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Mrs. Micah
Guest

My parents told me that my college choice would have to be partially supported by scholarships. So if I could get enough scholarships to cover all but what they could give, then I could go there. They might have let me go someplace else with plenty of scholarships and a few student loans, but their goal was for me to pay my way by being a great student. And to remain debt-free.

Worked well for me, no debt and high grades.

Glen Craig
Member

I think the sentence above hits the nail on the head: “parents are obligated to make sure their child gets a great education.” To make sure they get a great education is different than paying for it. Make sure your child is doing well before college and that will help them with college. If a parent can swing it then it’s ok that they pay for it. But many people do not have enough for retirement, no less a college education. Retirement has to come first (unless you know your child will become a doctor and pay for your retirement).… Read more »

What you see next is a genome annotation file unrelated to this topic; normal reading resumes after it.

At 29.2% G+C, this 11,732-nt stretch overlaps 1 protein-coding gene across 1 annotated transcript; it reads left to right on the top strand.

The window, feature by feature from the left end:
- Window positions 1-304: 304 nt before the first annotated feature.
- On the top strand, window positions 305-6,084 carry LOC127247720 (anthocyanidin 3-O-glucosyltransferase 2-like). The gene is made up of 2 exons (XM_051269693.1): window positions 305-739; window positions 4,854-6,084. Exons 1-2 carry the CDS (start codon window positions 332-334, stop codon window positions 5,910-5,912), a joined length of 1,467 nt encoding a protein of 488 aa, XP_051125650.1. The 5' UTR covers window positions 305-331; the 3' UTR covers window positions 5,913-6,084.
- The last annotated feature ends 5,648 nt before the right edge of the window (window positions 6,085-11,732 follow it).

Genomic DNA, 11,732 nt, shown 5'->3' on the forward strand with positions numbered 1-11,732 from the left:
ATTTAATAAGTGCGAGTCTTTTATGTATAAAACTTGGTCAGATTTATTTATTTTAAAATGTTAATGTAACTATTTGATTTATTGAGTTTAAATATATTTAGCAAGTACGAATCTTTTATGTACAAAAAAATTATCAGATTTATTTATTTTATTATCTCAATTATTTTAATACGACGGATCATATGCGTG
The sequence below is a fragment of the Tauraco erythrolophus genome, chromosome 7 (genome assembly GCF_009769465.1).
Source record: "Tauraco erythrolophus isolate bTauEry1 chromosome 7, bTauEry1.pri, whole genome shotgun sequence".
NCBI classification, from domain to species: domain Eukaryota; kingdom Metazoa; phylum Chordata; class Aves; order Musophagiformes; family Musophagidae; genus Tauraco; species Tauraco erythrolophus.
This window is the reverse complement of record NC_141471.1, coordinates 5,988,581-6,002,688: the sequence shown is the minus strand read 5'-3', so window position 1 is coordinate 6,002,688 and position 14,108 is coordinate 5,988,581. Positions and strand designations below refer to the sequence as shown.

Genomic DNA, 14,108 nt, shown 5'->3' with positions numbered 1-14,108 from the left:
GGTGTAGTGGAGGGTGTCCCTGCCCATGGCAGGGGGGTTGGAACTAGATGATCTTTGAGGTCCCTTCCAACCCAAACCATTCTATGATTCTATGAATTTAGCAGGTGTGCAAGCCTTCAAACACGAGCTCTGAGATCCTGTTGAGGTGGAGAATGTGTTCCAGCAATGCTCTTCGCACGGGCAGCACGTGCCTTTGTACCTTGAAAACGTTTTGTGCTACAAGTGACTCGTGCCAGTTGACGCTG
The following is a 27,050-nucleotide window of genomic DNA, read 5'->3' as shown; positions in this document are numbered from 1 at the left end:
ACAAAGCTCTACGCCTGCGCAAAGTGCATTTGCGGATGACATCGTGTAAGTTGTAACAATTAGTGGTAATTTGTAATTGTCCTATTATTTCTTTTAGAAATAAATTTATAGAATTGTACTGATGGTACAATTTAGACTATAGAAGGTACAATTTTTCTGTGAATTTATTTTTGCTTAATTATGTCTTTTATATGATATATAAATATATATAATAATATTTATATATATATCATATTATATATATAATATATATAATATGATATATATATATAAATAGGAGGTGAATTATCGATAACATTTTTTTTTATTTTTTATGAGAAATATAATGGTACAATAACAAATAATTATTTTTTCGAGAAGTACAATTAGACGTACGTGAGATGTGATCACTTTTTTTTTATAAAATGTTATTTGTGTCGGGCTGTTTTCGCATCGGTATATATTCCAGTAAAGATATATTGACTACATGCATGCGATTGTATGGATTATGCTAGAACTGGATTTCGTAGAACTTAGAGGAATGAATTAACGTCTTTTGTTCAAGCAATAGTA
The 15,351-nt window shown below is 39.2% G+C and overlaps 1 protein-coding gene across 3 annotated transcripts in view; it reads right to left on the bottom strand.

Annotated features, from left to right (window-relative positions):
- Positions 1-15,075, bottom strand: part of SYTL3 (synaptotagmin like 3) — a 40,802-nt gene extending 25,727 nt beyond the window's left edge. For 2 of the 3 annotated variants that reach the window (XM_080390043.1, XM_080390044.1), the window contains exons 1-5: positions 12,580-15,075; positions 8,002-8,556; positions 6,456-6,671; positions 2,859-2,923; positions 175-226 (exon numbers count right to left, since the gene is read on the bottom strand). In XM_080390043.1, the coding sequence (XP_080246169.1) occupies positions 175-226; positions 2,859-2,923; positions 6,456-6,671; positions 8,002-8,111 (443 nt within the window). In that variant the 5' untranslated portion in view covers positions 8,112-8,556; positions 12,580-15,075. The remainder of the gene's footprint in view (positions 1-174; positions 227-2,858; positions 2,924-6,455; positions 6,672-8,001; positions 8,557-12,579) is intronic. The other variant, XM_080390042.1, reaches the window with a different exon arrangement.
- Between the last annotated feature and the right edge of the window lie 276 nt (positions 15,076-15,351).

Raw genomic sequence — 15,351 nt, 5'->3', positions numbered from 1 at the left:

SJean
Guest

I think that if parents can afford to help (even by making some sacrifices) then they should do what they can. There isn’t an obligation, but if you are quite wealthy and don’t help your kids out, it seems weird. If parents are struggling to save for their own retirement, the answer becomes obvious. Besides scholarships, parents should let their students take out student loans if necessary (only gov’t ones) but monitor how much they do take out and help them realize what their payments will be. Students should have jobs during college, unless they absolutely can’t manage it (and… Read more »

Randall
Guest
Randall

I’m definitely in the ‘pay for performance’ category. I’ve already decided to fully fund the larvae’s schooling, as long as they’re making progress towards a goal. Drop out? You’re on your own. Fail a course? You make it up (somewhere). Otherwise I’m willing to shell out the money, if I’m able.

It’s TOO EASY to NOT be able to come up with the money for school, and also TOO EASY to NOT attend as a consequence. Rather err on the side of too much pampering than not enough for something like education.

Adfecto
Guest
Adfecto